Another example is some work done by scientists at Princeton University, the Australian Research Council Centre of Excellence for Climate System Science and the Australian University. They studied the way droughts are measured and they state there is an issue with the way droughts are measured. One of the beliefs about global warming is that the amount and severity of droughts worldwide will increase as the climate warms. The most common measure of drought, the Palmer Drought Severity Index (PDSI), has shown that this is actually happening. However, this team of scientists studied the PDSI and their conclusion (released in November 2012) is that this measure is in error because it was dependent on climatic conditions off the past. When they adjusted the measure to account for climatic changes due to global warming they found little change in the amount of drought over the last 60 years.

Again, credible scientists at reputable institutions finding results that do not support global warming.

This is the way science works. Researchers do the work and discover what the science says. If the science does not support what they believe, then they will change what they believe. The science is irrefutable.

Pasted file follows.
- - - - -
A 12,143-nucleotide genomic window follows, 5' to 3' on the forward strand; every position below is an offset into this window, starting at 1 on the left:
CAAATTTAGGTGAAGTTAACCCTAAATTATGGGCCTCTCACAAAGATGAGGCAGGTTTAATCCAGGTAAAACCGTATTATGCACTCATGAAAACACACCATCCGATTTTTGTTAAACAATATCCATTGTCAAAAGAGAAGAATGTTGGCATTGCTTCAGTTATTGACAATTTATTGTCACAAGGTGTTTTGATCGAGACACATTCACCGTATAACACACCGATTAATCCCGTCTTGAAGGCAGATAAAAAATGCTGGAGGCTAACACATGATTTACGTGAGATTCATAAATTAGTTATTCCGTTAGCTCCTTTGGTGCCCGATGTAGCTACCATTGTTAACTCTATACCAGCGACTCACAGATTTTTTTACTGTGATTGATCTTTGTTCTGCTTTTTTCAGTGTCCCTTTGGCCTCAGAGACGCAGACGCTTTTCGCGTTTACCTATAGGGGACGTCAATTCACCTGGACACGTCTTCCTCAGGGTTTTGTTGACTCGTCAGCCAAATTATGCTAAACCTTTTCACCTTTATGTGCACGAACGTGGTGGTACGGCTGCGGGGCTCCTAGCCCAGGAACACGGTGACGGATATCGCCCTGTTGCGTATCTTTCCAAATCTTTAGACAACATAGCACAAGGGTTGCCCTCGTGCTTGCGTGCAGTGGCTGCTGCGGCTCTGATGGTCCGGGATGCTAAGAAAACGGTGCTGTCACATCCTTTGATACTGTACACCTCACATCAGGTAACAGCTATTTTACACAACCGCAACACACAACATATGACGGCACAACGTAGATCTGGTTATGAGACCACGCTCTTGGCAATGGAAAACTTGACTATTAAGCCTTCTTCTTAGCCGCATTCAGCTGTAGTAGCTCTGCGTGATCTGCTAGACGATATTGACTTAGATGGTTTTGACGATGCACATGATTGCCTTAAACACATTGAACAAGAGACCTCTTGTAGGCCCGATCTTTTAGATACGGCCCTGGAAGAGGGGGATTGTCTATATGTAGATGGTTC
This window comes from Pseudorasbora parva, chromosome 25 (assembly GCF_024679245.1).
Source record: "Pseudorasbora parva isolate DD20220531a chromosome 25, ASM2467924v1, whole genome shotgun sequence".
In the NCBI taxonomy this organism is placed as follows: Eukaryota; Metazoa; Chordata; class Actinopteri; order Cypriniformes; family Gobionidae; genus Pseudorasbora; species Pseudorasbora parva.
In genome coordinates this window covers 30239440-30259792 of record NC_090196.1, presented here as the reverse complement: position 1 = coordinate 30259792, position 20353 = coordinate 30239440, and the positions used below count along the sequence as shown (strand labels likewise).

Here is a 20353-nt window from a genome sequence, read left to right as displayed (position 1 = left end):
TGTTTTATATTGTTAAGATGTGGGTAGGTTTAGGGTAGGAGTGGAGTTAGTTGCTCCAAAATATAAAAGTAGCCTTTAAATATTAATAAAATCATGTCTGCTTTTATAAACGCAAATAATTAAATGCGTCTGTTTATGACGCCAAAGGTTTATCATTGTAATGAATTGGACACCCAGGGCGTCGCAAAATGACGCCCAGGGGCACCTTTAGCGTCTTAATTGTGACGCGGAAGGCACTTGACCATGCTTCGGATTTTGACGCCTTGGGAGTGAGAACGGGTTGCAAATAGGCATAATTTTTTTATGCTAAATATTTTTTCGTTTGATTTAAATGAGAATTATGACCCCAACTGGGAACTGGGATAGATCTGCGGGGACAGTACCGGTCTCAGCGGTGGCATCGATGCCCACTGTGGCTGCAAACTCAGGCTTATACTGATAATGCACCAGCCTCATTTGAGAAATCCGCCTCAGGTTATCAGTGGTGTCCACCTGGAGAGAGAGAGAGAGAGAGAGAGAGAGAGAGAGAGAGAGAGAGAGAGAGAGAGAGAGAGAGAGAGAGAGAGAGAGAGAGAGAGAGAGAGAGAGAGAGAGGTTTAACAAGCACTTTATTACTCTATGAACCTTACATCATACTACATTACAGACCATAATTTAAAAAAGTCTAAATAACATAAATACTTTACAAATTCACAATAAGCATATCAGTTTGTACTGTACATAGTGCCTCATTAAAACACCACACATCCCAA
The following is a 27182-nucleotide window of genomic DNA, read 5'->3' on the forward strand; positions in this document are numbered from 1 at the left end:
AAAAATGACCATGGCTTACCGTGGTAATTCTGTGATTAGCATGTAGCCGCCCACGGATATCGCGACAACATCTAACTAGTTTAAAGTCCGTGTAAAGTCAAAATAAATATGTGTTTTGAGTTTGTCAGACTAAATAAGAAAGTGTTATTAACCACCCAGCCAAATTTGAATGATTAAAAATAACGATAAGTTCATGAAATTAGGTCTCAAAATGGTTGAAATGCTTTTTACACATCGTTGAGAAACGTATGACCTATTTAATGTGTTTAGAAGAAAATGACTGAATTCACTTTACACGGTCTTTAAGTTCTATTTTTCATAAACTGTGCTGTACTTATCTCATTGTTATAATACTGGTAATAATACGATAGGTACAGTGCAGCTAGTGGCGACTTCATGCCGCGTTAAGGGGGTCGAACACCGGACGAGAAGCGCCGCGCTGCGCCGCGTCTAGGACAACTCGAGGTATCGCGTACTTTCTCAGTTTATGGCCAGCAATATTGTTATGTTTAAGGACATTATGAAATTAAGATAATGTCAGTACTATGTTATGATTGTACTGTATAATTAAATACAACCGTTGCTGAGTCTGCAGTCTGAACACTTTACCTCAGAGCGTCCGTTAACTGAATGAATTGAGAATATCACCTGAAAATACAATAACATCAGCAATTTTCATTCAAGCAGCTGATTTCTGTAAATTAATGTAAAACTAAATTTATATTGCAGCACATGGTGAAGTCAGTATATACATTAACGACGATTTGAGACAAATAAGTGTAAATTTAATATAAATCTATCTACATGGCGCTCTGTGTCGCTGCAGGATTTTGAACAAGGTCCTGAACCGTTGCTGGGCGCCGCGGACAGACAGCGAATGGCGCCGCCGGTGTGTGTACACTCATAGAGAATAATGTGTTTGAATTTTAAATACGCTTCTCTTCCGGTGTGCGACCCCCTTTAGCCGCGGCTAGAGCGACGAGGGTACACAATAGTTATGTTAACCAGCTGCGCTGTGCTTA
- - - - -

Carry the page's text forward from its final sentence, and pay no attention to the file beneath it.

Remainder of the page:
The deniers fail in this manner. When the science does not support what they want to sell the public, they simply discard it and find a new false argument to try and persuade people to believe in what they want them to believe.

The claim that climate scientists are getting paid to prove global warming doesn’t pass the credibility test. Climate scientists are paid to do climate research. There will be a climate with, or without, global warming. Their jobs do not depend on global warming and anyone thinking about this for even a few seconds will see that is true. If nothing else, we need a much more robust understanding of climate science for weather forecasting. That, by itself, is enough to justify all of the climate research being done and that would be true even if there were no such thing as global warming. The issue of global warming simply makes it that much more important.